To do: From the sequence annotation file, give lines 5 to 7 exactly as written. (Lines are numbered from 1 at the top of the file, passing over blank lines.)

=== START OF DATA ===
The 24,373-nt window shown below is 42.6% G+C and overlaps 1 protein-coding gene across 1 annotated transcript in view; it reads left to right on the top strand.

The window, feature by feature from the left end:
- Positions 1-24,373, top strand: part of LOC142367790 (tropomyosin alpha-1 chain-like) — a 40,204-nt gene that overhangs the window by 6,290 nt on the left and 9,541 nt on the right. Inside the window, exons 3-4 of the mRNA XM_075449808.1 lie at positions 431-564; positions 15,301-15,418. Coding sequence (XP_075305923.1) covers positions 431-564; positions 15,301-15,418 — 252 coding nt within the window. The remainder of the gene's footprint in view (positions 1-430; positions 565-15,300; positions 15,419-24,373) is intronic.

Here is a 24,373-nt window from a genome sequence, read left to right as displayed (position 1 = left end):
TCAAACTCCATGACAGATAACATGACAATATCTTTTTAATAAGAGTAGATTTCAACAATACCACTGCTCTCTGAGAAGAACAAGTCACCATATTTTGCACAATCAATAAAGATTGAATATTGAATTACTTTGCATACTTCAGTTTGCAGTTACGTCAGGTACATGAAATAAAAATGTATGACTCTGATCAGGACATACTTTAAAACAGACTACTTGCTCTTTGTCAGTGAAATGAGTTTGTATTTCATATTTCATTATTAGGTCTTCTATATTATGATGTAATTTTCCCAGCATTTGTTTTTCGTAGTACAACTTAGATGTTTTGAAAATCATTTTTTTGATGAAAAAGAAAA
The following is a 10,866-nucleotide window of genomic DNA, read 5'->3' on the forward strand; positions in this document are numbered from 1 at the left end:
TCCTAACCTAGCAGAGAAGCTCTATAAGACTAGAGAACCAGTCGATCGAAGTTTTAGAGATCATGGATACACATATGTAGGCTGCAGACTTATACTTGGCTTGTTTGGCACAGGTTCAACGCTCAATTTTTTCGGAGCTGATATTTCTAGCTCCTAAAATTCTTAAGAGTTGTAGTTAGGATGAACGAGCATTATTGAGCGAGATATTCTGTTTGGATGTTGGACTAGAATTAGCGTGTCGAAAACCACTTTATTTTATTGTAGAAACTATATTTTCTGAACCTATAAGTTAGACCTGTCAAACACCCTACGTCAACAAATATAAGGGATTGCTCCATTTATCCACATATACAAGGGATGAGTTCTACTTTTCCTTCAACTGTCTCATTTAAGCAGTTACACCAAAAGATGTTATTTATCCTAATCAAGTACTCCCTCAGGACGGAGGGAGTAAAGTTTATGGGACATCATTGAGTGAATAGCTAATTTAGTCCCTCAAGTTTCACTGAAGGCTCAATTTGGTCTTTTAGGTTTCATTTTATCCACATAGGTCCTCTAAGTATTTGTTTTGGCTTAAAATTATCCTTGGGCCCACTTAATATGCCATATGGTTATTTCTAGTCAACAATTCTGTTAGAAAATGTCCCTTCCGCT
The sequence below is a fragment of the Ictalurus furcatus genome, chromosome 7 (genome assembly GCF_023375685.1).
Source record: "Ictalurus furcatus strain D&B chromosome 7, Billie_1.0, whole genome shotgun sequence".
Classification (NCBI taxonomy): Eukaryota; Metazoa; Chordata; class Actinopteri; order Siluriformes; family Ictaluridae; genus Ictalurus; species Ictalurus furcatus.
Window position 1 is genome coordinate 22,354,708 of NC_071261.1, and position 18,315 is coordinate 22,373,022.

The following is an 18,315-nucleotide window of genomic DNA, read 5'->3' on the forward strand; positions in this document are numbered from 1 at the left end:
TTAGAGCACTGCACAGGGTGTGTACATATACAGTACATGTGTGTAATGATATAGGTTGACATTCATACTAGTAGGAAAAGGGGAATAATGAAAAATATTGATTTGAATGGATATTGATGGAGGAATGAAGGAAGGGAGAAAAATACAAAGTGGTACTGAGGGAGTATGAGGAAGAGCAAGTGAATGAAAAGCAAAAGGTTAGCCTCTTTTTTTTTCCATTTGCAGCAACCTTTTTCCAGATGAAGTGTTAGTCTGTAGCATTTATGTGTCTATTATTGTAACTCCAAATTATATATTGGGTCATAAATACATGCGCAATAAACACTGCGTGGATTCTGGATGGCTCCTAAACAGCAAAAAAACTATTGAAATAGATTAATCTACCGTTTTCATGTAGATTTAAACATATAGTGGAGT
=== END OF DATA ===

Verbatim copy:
TCAAACTCCATGACAGATAACATGACAATATCTTTTTAATAAGAGTAGATTTCAACAATACCACTGCTCTCTGAGAAGAACAAGTCACCATATTTTGCACAATCAATAAAGATTGAATATTGAATTACTTTGCATACTTCAGTTTGCAGTTACGTCAGGTACATGAAATAAAAATGTATGACTCTGATCAGGACATACTTTAAAACAGACTACTTGCTCTTTGTCAGTGAAATGAGTTTGTATTTCATATTTCATTATTAGGTCTTCTATATTATGATGTAATTTTCCCAGCATTTGTTTTTCGTAGTACAACTTAGATGTTTTGAAAATCATTTTTTTGATGAAAAAGAAAA
The following is a 10,866-nucleotide window of genomic DNA, read 5'->3' on the forward strand; positions in this document are numbered from 1 at the left end:
TCCTAACCTAGCAGAGAAGCTCTATAAGACTAGAGAACCAGTCGATCGAAGTTTTAGAGATCATGGATACACATATGTAGGCTGCAGACTTATACTTGGCTTGTTTGGCACAGGTTCAACGCTCAATTTTTTCGGAGCTGATATTTCTAGCTCCTAAAATTCTTAAGAGTTGTAGTTAGGATGAACGAGCATTATTGAGCGAGATATTCTGTTTGGATGTTGGACTAGAATTAGCGTGTCGAAAACCACTTTATTTTATTGTAGAAACTATATTTTCTGAACCTATAAGTTAGACCTGTCAAACACCCTACGTCAACAAATATAAGGGATTGCTCCATTTATCCACATATACAAGGGATGAGTTCTACTTTTCCTTCAACTGTCTCATTTAAGCAGTTACACCAAAAGATGTTATTTATCCTAATCAAGTACTCCCTCAGGACGGAGGGAGTAAAGTTTATGGGACATCATTGAGTGAATAGCTAATTTAGTCCCTCAAGTTTCACTGAAGGCTCAATTTGGTCTTTTAGGTTTCATTTTATCCACATAGGTCCTCTAAGTATTTGTTTTGGCTTAAAATTATCCTTGGGCCCACTTAATATGCCATATGGTTATTTCTAGTCAACAATTCTGTTAGAAAATGTCCCTTCCGCT